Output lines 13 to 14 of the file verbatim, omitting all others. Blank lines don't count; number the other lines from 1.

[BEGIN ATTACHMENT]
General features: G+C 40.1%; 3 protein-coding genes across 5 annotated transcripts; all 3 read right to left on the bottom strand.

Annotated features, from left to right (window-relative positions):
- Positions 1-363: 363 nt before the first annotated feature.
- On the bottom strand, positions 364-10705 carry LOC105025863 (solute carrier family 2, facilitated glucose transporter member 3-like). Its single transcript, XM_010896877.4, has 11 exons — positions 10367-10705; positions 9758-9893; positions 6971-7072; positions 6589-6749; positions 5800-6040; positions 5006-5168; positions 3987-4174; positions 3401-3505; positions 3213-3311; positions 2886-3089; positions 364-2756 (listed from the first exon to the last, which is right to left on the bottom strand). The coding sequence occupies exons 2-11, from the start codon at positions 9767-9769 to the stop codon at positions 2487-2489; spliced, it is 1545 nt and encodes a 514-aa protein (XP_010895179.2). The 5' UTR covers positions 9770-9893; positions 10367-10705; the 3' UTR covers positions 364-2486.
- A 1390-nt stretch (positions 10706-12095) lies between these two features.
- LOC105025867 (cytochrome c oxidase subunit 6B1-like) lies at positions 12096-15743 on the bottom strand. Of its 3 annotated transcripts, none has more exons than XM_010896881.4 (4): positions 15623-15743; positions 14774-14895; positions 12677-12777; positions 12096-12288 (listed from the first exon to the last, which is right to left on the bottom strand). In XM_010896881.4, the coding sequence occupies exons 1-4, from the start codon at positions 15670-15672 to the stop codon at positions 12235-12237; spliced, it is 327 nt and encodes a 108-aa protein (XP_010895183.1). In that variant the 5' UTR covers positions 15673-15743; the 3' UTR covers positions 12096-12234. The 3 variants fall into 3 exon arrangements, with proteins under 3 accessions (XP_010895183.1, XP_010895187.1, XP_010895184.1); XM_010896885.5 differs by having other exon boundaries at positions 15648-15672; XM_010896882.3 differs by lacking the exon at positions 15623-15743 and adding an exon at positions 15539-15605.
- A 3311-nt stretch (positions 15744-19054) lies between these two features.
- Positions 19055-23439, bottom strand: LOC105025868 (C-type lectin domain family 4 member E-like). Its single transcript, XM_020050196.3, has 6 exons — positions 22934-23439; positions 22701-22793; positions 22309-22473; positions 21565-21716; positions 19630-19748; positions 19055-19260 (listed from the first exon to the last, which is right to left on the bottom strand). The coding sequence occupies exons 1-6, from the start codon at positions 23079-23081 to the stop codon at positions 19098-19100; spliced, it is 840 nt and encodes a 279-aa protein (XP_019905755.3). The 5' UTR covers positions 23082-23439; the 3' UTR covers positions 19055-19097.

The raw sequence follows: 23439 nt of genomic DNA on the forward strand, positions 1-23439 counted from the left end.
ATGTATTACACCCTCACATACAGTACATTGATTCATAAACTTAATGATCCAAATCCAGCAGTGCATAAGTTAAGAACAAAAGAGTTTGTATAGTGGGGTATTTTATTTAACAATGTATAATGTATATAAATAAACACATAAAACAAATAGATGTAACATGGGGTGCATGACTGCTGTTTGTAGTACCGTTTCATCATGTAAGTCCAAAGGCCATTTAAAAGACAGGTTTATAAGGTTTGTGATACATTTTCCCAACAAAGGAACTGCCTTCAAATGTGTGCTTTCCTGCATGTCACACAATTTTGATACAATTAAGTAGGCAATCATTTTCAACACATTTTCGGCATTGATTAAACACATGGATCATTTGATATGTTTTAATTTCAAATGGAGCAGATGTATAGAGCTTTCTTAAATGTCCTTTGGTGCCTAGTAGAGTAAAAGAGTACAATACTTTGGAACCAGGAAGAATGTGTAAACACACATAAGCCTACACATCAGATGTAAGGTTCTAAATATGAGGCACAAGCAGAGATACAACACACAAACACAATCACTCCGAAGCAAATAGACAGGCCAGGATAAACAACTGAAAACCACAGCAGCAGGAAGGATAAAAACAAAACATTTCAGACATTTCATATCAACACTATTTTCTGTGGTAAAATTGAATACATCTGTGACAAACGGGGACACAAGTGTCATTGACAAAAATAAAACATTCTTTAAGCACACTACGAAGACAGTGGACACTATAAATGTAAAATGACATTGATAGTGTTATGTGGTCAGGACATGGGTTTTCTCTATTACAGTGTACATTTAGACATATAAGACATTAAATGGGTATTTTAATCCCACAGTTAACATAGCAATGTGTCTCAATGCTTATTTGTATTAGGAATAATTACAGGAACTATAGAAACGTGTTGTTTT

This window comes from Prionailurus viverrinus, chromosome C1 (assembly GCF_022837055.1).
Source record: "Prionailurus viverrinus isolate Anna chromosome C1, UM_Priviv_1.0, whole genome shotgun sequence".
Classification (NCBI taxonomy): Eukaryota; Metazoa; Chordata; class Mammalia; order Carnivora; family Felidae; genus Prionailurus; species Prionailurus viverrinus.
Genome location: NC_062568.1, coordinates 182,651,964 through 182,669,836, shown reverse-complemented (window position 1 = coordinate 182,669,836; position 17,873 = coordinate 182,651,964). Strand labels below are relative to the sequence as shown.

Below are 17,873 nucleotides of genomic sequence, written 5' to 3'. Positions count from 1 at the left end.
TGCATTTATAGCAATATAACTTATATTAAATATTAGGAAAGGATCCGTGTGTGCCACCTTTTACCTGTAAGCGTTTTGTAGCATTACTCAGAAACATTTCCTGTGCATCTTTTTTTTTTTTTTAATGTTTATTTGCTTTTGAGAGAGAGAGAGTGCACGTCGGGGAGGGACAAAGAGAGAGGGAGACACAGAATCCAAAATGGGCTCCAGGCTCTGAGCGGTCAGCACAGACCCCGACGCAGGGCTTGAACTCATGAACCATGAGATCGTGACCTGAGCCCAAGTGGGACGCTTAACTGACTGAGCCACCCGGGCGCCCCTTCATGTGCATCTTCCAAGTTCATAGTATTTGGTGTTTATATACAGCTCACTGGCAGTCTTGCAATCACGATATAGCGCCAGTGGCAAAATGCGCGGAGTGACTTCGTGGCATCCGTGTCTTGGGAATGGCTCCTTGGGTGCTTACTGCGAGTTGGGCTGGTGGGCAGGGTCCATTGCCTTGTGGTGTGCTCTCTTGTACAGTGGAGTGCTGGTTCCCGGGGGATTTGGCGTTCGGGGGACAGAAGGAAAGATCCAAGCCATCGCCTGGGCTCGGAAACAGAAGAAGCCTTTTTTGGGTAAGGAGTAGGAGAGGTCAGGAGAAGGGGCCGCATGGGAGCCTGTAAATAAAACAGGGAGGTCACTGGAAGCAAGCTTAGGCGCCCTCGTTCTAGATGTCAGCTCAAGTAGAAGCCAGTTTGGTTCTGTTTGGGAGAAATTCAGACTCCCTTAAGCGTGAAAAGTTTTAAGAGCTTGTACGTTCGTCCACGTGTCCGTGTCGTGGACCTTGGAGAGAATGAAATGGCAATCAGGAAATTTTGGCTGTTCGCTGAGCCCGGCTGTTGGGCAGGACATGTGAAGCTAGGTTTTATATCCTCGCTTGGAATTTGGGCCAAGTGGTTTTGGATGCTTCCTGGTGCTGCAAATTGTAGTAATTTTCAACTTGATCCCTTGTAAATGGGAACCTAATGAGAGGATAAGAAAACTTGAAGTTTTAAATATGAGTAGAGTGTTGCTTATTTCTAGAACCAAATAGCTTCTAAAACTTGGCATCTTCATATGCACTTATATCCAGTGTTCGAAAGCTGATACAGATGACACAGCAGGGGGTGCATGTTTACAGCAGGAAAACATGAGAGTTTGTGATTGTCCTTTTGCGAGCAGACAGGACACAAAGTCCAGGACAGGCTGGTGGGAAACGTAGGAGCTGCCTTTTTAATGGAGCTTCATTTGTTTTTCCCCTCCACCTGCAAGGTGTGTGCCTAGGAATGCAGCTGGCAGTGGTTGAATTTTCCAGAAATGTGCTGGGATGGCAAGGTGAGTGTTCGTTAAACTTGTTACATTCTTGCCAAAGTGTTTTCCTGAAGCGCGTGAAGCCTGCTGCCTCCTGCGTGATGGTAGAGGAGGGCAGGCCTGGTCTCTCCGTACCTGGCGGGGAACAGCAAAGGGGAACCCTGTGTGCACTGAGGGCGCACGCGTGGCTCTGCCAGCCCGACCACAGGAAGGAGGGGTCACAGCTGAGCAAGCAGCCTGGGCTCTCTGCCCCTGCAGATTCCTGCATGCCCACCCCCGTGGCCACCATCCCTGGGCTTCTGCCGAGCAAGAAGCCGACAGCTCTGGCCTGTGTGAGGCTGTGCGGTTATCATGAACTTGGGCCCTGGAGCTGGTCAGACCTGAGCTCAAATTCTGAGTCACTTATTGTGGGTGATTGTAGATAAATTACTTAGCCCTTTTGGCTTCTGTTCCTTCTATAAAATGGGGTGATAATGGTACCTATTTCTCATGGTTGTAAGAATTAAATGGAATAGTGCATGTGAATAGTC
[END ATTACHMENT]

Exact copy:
Classification (NCBI taxonomy): Eukaryota; Metazoa; Chordata; class Mammalia; order Carnivora; family Felidae; genus Prionailurus; species Prionailurus viverrinus.
Genome location: NC_062568.1, coordinates 182,651,964 through 182,669,836, shown reverse-complemented (window position 1 = coordinate 182,669,836; position 17,873 = coordinate 182,651,964). Strand labels below are relative to the sequence as shown.